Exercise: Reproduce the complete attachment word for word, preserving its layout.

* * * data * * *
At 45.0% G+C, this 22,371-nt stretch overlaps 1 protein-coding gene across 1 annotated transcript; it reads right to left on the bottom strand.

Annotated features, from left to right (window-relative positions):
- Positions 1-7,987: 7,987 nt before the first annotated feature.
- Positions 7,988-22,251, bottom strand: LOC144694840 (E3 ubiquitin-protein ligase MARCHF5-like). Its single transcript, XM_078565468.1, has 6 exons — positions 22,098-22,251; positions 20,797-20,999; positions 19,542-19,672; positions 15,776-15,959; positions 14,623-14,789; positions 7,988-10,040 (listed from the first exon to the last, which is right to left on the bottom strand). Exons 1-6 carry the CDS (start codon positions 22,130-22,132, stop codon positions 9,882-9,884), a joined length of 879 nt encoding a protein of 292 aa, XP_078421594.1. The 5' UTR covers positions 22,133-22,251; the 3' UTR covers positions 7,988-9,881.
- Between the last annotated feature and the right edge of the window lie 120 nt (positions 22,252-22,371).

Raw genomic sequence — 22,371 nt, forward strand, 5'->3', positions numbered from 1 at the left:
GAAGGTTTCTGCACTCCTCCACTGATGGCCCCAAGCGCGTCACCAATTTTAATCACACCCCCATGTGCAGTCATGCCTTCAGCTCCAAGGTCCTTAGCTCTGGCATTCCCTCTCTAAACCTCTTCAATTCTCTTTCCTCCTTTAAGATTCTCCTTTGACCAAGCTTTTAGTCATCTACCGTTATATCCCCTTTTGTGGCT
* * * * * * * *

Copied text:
At 45.0% G+C, this 22,371-nt stretch overlaps 1 protein-coding gene across 1 annotated transcript; it reads right to left on the bottom strand.

Annotated features, from left to right (window-relative positions):
- Positions 1-7,987: 7,987 nt before the first annotated feature.
- Positions 7,988-22,251, bottom strand: LOC144694840 (E3 ubiquitin-protein ligase MARCHF5-like). Its single transcript, XM_078565468.1, has 6 exons — positions 22,098-22,251; positions 20,797-20,999; positions 19,542-19,672; positions 15,776-15,959; positions 14,623-14,789; positions 7,988-10,040 (listed from the first exon to the last, which is right to left on the bottom strand). Exons 1-6 carry the CDS (start codon positions 22,130-22,132, stop codon positions 9,882-9,884), a joined length of 879 nt encoding a protein of 292 aa, XP_078421594.1. The 5' UTR covers positions 22,133-22,251; the 3' UTR covers positions 7,988-9,881.
- Between the last annotated feature and the right edge of the window lie 120 nt (positions 22,252-22,371).

Raw genomic sequence — 22,371 nt, forward strand, 5'->3', positions numbered from 1 at the left:
GAAGGTTTCTGCACTCCTCCACTGATGGCCCCAAGCGCGTCACCAATTTTAATCACACCCCCATGTGCAGTCATGCCTTCAGCTCCAAGGTCCTTAGCTCTGGCATTCCCTCTCTAAACCTCTTCAATTCTCTTTCCTCCTTTAAGATTCTCCTTTGACCAAGCTTTTAGTCATCTACCGTTATATCCCCTTTTGTGGCT